This was written a few days before HMS Daring's launch -
The big ship Royal Navy is back
An old giant of the Royal Navy - the mighty HMS Dreadnought.
Now, the Royal Navy's destroyers and aircraft carriers are getting bigger again.
This week's launch of HMS Daring marks a new era in British warship construction. But will it last? Sylvia Pfeifer reports
Two workers in navy-blue overalls stand 15 ft above the ground in a cherry picker, busy smoothing out rough patches on the steel bow of a giant warship. On the decks above them, dozens of others crawl over the ship. Outside by the entrance to the cavernous hall, an electronic clock counts down next to the words "Days to launch".
In three days' time, weather permitting, the workers will launch the 153m ship into the Clyde. The official launch - which will be attended by 11,000 guests, including the Countess of Wessex - will mark a major milestone in the Ģ6bn programme to supply the Royal Navy with its first new class of warship for several years.
HMS Daring is the first of the new Type 45 destroyers and the largest vessel launched from BAE Systems' Scotstoun yard in Glasgow. But the launch is much more than just another photo opportunity for royal watchers.
In the yard's centenary year, and just over 200 years since the Battle of Trafalgar, Britain's shipbuilding industry is enjoying a revival, buoyed by the largest work programme in a generation. With the Royal Navy's two new aircraft carriers and the Astute submarines, the 7,350 tonne Type 45 destroyers will form the backbone of the Royal Navy's air defence for the first half of this century. The final piece of the jigsaw is Mars (short for Military Afloat Reach and Sustainability), a Ģ2bn-plus supply ship programme which is just at its formative stage. "It's the return of the big ship Navy," says one industry executive.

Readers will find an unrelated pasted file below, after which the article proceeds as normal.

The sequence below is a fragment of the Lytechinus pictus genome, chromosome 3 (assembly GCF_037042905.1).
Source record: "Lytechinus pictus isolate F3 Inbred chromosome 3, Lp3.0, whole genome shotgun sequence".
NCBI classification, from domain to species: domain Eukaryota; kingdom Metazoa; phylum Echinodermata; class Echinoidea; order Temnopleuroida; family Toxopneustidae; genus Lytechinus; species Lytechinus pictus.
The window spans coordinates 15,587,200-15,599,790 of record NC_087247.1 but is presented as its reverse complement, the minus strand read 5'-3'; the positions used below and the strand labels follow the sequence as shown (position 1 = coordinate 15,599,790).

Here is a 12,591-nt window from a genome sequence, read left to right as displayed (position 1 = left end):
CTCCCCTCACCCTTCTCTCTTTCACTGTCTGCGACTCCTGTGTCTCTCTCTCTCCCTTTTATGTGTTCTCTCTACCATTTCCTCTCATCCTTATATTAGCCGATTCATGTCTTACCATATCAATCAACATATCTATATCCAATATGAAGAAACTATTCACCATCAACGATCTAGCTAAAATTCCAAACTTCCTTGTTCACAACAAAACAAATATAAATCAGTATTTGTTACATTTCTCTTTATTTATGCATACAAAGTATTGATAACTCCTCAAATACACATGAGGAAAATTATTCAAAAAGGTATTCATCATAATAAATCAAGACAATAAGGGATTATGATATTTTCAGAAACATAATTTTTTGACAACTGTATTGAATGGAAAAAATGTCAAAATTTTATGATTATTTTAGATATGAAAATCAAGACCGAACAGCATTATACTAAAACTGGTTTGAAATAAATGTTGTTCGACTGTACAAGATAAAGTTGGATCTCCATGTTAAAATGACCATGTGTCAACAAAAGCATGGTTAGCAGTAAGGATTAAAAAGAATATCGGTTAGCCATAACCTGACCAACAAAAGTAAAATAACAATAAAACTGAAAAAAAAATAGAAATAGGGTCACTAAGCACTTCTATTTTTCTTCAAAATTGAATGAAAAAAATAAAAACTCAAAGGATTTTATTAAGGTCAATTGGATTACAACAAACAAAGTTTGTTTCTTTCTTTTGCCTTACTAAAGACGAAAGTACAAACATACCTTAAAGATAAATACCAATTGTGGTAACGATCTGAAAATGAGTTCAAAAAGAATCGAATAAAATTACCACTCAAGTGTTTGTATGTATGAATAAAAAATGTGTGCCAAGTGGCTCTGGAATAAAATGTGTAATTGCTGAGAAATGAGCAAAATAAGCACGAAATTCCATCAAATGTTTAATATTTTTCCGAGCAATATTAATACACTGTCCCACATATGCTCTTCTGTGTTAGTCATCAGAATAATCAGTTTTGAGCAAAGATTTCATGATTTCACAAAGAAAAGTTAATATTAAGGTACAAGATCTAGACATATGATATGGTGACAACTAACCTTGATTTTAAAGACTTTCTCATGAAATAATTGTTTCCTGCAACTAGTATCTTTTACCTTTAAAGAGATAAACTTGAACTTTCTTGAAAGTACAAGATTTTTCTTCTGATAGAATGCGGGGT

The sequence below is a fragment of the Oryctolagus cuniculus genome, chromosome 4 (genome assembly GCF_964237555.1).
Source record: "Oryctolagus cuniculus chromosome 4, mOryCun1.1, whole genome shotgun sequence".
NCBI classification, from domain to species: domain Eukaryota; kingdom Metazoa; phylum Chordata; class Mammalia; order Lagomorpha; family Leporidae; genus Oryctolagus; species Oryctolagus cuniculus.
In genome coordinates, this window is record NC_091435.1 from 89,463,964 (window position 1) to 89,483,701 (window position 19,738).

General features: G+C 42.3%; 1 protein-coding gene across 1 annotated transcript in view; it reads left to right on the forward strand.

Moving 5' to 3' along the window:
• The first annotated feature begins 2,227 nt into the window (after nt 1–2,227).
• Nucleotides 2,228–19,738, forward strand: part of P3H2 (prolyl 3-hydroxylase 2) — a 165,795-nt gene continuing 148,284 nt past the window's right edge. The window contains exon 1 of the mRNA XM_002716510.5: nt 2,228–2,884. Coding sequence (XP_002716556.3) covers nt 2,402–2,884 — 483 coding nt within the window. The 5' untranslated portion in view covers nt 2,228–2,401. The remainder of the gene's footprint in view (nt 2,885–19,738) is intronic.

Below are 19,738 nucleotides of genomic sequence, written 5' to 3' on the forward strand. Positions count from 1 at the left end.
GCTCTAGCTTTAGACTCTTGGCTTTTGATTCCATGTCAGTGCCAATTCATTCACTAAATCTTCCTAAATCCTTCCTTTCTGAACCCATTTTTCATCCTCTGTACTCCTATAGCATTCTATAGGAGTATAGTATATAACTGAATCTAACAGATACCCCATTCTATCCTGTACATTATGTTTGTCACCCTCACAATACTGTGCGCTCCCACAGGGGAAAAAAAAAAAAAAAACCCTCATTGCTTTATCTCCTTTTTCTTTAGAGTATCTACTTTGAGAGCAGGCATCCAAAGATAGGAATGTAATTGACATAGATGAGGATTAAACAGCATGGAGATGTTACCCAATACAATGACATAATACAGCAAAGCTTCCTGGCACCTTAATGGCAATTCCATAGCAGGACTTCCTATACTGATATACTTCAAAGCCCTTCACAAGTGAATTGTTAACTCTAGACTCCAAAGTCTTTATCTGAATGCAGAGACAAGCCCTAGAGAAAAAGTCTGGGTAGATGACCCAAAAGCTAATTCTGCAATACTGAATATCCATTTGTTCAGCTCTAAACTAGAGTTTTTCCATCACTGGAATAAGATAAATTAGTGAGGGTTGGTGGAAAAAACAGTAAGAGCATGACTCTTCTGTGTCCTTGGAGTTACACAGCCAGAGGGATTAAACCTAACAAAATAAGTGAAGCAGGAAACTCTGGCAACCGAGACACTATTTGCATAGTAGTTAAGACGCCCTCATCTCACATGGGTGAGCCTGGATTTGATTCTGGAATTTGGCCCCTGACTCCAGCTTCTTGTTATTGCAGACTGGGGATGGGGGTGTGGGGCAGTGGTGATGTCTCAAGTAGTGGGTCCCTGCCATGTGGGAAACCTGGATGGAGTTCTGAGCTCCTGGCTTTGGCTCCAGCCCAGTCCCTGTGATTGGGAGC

Vic Emery, the managing director of BAE's naval shipbuilding division, says talk of a revival is "true to some extent".
The company recruited 300 people last year to cope with the increased workload; it plans to hire the same number this year and a further 250 in 2007. Investment has also kept pace with the orders; since 2001 BAE has committed Ģ55m in capital expenditure to bring the Clyde yards up to speed for the warship programme. Emery proudly points out that the company has taken on 280 apprentices in the past three years as well as 50 graduates.
Ross McLure, the module hall manager at Scotstoun who started in the industry as an apprentice plater in 1976, says that much of the uncertainty that plagued the work force during the 1980s and 1990s, when redundancies took place nearly every two to three years, has gone.
"It's only in the past three to four years
that you can say there is continuity," he says on a walk around the ship. "We've never been able to look ahead for eight years even."
Having witnessed three "first of class" launches during the past three decades, McLure is adamant that the Type 45 is in a class of its own. In a new style of partnership with other contractors, the bow of the ship was built by VT Group, the support services and shipbuilding company, at its yard in Portsmouth and shipped to the Clyde where it was put together with the other blocks built at Scotstoun. The second and third ships in the eight-ship order are already being built at BAE's Govan yard on the other side of the river.